Short-seller Muddy Waters shot back at St. Jude Medical (NYSE:STJ) today in a continued dispute over alleged cybersecurity flaws in the company’s cardiac rhythm management devices, saying St. Jude’s response to its accusations was “deceptive” and holding its stance on the vulnerabilities.
St. Jude on Friday rebutted Muddy Waters’ original accusations of CRM device vulnerabilities, with the company’s top R&D executive calling them “absolutely untrue.”
Muddy Waters, the firm founded by well-known short-seller Carson Block, harshly criticized St. Jude, saying their response to the report “contained very little substance, and actually included admissions to several key points,” and pushing the accusations with the release of a video of a “crash attack” being performed in a cybersecurity test of one of St. Jude’s pacemakers.
Muddy Waters struck back at each point earlier refuted by St. Jude, dissecting the response with its own rebuttals. St. Jude had responded to the original accusations saying users of its Merlin@home devices would have to be within 7 feet of the device to be vulnerable, as opposed to a suggested 50 in the report.
The short-sellers aid that by admitting users would be vulnerable at 7 feet, St. Jude said that the company acknowledged “that the hundreds of thousands of active Merlin@home users who sleep near their Merlin@homes would obviously be vulnerable to a large-scale attack when connected to the devices for a continuous time period.”
Muddy Waters refuted St. Jude’s claims of solving vulnerabilities through regular software updates, saying that many of its exposed vulnerabilities “cannot be addressed with software updates alone” due to other issues, according to the report.
The group called most of St. Jude’s response “fluff” and said it engaged a firm to do a credibility analysis of St. Jude’s response. The firm hired accused St. Jude of being “deceptive about the cyber security of its cardiac devices and their knowledge of their existing limitations.”
“Their agenda is to manage the perception of the market in the short term from pessimism to optimism, erode the credibility of the MWC report and present confidence in the face of specific allegations while simultaneously failing (or choosing not) to insert inarguable facts to the contrary,” the group wrote in its report.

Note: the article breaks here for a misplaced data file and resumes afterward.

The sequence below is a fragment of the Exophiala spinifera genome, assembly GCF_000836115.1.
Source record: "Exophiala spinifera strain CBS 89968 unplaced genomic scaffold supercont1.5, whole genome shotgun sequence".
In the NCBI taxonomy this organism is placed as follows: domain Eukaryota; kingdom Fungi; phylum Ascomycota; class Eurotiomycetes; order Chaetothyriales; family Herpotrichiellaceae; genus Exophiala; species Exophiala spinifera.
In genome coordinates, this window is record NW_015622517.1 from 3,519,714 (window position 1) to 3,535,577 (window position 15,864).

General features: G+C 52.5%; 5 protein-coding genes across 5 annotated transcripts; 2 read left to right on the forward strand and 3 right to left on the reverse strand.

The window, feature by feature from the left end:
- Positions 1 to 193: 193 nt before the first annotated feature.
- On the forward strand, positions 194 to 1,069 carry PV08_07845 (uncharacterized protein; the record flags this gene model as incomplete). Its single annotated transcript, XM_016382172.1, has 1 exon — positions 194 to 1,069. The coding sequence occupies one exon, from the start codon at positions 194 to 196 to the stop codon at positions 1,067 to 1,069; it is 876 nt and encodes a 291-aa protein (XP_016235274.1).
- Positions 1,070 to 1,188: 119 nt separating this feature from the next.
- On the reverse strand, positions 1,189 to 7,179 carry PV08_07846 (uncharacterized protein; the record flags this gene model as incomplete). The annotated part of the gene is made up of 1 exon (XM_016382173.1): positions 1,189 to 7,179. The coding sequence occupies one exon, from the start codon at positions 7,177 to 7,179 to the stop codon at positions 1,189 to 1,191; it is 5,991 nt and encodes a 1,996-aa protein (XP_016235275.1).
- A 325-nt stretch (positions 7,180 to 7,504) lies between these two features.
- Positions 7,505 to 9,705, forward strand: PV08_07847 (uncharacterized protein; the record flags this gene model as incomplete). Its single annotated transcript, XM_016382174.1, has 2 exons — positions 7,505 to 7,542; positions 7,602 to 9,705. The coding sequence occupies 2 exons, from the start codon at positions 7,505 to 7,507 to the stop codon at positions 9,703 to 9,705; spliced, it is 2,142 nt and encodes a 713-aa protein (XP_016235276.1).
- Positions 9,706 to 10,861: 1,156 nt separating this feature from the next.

Last Thursday, Muddy Waters released a report on St. Jude’s Merlin@home devices, saying they “can be exploited to cause implanted devices to malfunction and harm users.
“We believe that courts will hold STJ’s lack of security in its Cardiac Device ecosystem is grossly negligent, unless STJ settles the litigation we see as inevitable,” Muddy Waters wrote in the report.
“The vulnerabilities result from an apparent lack of device security; and, the communication protocols for the Cardiac Device ecosystem – which we believe lacks basic protections such as encryption and authentication – are in fact compromised,” according to the firm’s 33-page report. “As a result, an attacker can impersonate a Merlin@home unit, and communicate with the Cardiac Devices – and likely even STJ’s internal network. While STJ might be able to patch one particular type of attack, the mass distribution of access points to the inner workings of the ecosystem via the home monitoring devices requires in our opinion, a lengthy system rework.”
St. Jude rebutted the claims on Friday, with chief technology officer Phil Ebeling saying “the allegations are absolutely untrue,” in an emailed statement. ”
There are several layers of security measures in place. We conduct security assessments on an ongoing basis and work with external experts specifically on Merlin@home and on all our devices.”
The accusations stem from a cybersecurity firm, Miami-based MedSec Holdings, that approached Muddy Waters after investigating St. Jude and 3 of its competitors. MedSec’s compensation for the research, however, it tied to Block’s short on STJ shares. And cybersecurity experts say there’s no economic rationale for the type of mass attack hypothesized in the Muddy Waters report.
“The lack of a clear business model for making money from hacking medical devices suggests that it’s unlikely we will see the types of mass attacks,” famed “white hat” medical device hacker Billy Rios told Bloomberg.
St. Jude questioned the validity of the report and defending the safety and security of its devices.
“We have examined the allegations made by Muddy Waters Capital and MedSec on August 25, 2016, regarding the safety and security of our pacemakers and defibrillators, and while we would have preferred the opportunity to review a detailed account of the information, based on available information, we conclude that the report is false and misleading. Our top priority is to reassure our patients, caregivers and physicians that our devices are secure and to ensure ongoing access to the proven clinical benefits of remote monitoring. St. Jude Medical stands behind the security and safety of our devices as confirmed by independent third parties and supported through our regulatory submissions,” St. Jude wrote in a prepared statement.
Shares rose lightly today for St. Jude, up 0.3% to close at $78.25.